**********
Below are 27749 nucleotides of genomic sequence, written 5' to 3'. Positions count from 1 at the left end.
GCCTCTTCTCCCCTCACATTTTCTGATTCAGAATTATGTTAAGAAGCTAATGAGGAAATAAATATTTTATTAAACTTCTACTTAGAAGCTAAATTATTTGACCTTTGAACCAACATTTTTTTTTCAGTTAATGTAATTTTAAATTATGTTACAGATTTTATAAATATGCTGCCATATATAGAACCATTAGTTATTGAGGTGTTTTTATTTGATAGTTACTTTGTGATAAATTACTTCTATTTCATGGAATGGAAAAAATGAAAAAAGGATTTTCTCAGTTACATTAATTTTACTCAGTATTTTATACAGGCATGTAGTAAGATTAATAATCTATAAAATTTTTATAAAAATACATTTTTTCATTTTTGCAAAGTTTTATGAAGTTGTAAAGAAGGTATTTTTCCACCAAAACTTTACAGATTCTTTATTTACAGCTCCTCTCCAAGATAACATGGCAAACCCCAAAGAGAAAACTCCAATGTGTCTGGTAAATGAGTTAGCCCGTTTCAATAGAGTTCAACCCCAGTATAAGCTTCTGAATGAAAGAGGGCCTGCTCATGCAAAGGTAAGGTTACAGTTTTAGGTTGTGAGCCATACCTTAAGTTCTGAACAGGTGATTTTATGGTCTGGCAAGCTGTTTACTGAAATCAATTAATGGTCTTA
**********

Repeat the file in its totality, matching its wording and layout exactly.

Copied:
Below are 27749 nucleotides of genomic sequence, written 5' to 3'. Positions count from 1 at the left end.
GCCTCTTCTCCCCTCACATTTTCTGATTCAGAATTATGTTAAGAAGCTAATGAGGAAATAAATATTTTATTAAACTTCTACTTAGAAGCTAAATTATTTGACCTTTGAACCAACATTTTTTTTTCAGTTAATGTAATTTTAAATTATGTTACAGATTTTATAAATATGCTGCCATATATAGAACCATTAGTTATTGAGGTGTTTTTATTTGATAGTTACTTTGTGATAAATTACTTCTATTTCATGGAATGGAAAAAATGAAAAAAGGATTTTCTCAGTTACATTAATTTTACTCAGTATTTTATACAGGCATGTAGTAAGATTAATAATCTATAAAATTTTTATAAAAATACATTTTTTCATTTTTGCAAAGTTTTATGAAGTTGTAAAGAAGGTATTTTTCCACCAAAACTTTACAGATTCTTTATTTACAGCTCCTCTCCAAGATAACATGGCAAACCCCAAAGAGAAAACTCCAATGTGTCTGGTAAATGAGTTAGCCCGTTTCAATAGAGTTCAACCCCAGTATAAGCTTCTGAATGAAAGAGGGCCTGCTCATGCAAAGGTAAGGTTACAGTTTTAGGTTGTGAGCCATACCTTAAGTTCTGAACAGGTGATTTTATGGTCTGGCAAGCTGTTTACTGAAATCAATTAATGGTCTTA